A  AB  ABC

      GH  GHI
      DE  DEF
      AB  ABC
But it did not bring me much further. As a next step, I decided to develop a version that does not store illegale chains, after I verified that it did not matter. This program was able to find all illegale sequences of lengths smaller than sixteen. I worked on developing a grammar to encompass all sequences. This resulted in the following regular expression (spread over multiple lines for readability):
   [ABC]A(ABC)*AA
  |([ABC]AAD|[HI]D)(A?ABA?D)*(AAA|G)
  |(([ABC]AAD|[HI]D)(ABD)?AA|[HI]AB)DDEFD(ABG|AA(DAB)?(DAAA|DG))
  |(([ABC]AAD|[HI]D)AABC|[HI]AB)(AADEAA|AABA)(ABG|ABCA(DAAA|DG))
  |[HI]ABG
  |[DEFHI]A[DG]
I searched the internet for an online converter to DFA. I found Regex => NFA => DFA by CyberZHG. It uses a slightly different notation, so I rewrote the above expression into: (A|B|C)A(ABC)*AA|((A|B|C)AAD|(H|I)D)((A|ϵ)AB(A|ϵ)D)*(AAA|G)|(((A|B|C)AAD|(H|I)D)(ABD|ϵ)AA|(G|H|I)AB)DDEFD(ABG|AA(DAB|ϵ)(DAAA|DG))|(((A|B|C)AAD|(H|I)D)AABC|(H|I)AB)(AADEAA|AABA)(ABG|ABCA(DAAA|DG))|(H|I)ABG|(D|E|F|H|I)A(D|G). It returend a nice graph, but it seemed not to be the most compact representation.

Below some of the long sequences of the different parts of the grammar are given together with the lines that can be inferred from them:
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Tuesday, December 19, 2017

89 states

I took a new approach to the Street Tile Patterns and wrote another program. The idea was to implement an alternative method to calculate the 'states' of the DFA underlying the grammar. After I implemented it, I tried different depth, discovering it found more and more states. But then I realized, that many states might be equivalent. I found a method to determine equivalent states, and discovered that depth six, no more states were found, thus concluding that there are 89 states. I spend some time analysing the states with an idea to put them into a diagram. This evening, I spend analyzing some of the generated sequences on which I based the grammars, and discovered that all those sequences make use of a rather limited subset of states. I need some more time to construct a diagram.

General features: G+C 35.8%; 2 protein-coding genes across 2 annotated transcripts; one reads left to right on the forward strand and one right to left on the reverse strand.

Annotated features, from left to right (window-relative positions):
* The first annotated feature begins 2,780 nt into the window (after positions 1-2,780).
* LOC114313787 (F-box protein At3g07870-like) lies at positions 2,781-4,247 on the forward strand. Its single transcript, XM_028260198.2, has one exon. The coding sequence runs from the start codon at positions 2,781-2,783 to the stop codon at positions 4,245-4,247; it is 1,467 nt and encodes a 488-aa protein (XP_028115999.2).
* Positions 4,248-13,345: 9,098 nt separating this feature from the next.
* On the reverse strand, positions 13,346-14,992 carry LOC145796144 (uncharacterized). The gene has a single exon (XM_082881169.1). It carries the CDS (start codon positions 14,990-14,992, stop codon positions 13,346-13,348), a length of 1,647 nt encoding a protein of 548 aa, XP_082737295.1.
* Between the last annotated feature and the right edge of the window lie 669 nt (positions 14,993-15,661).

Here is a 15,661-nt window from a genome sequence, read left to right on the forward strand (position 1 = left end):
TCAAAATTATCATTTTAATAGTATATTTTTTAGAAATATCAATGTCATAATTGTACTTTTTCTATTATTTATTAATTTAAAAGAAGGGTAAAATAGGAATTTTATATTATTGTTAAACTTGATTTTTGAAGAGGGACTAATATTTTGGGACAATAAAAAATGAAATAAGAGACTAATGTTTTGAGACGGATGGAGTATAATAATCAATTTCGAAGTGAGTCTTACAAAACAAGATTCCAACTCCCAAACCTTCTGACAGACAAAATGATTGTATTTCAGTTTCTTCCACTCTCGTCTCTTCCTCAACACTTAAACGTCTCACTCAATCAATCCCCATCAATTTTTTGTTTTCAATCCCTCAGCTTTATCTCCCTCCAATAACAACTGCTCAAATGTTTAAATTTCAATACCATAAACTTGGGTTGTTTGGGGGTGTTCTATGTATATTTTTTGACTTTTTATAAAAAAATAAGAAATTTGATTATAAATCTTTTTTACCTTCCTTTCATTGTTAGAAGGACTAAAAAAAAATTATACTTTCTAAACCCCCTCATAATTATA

Wednesday, December 20, 2017

Book

At 11:03:13, I bought the book Je bent wat je doet written by Roos Vonk in Dutch and published by Maven Publishing in April 2014, ISBN:9789491845017, from bookshop Broekhuis for € 11.50.

More is needed

I spend some more time working on the the Street Tile Patterns. I established that each state can be reached from each state. If this would not be the case, it would have some implications for the infinite non-repeating Street Tile Patterns. I wrote a small program to see if the states could be used to generate a random pattern (within a square) without using back-tracking, and it turned out that it was not possible. I guess there must be a method to connect the DFA with itself to determine how to generate from a given sequence (matching the DFA) a sequence below it that also matches the DFA.


Wednesday, December 27, 2017

WinterGo: First day

I played my first game of Go in almost a year. I played quite agressive, to my own surprise. I made several invasions and almost killed a black group in one of the corners. But in the end the black player found a good move, to which I did not know the answer, tipping the scales in his favour, forcing me to resign. On the right of the status of the board, just before he made his last move to kill a lot of white stones.

Random Street Tile Pattern

In the past weeks, I continued working on the Street Tile Pattern in an attempt to generate 'large' random patterns. This evening, I succeeded in doing so with the latest version of the program, but I am not very satisfied with the patterns being generated, because they have a certain bias.

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Thursday, December 28, 2017

WinterGo: Second day

In the morning, I played against Francien. I played slower than last year, but I still missed some important moves and lost too many stones because I did not watch out enough. I played black and lost with 16.5 points. On the right the state of the board at the end of the game. White had captured 24 black stones and black had captured 13 white stones.

In the afternoon, I attended a game exposition of Game 27 - AlphaGo Master vs Fan Tingyu. I did not fall asleep, which I guess means it was a good exposition, because usually I do fall asleep during go workshops.

Rubik's Cube workshop

At nine in the evening, Erwin Bonsma gave a workshop on how to solve the Rubik's cube from scratch by using a trick to find your own algorithms. I used it to derive some algorithms for my own method for solving the cube. I have method that uses a minimum of algorithms, some very simple ones that I would not even call algorithms anymore. The methods starts with solving the edge pieces, and uses one algorithm (and it mirror) to move all edge pieces to their proper location. (See for a similar method, the page Solving Rubik's Cubes: All Corners Last.) The two algorithms I constructed are one for flipping two edge pieces: R'UF'U'FU'RU and one for moving moving three edge pieces: R'U'RUR'URU'RUR'U'. Afterwards, I asked him if he had discovered this himself and he told me he got it from a YouTube video. I spend some time searching for that video. I think it is the video: A simple trick to crack all Rubik's cubes. For another description, see also: Commutators: corner twists. I also found some interesting video by Dmitry Zaytsev: Rubik's Cube 3x3. Edges First Method , No algorithms, no notation. Part 1, Part 2, and Part 3.


This months interesting links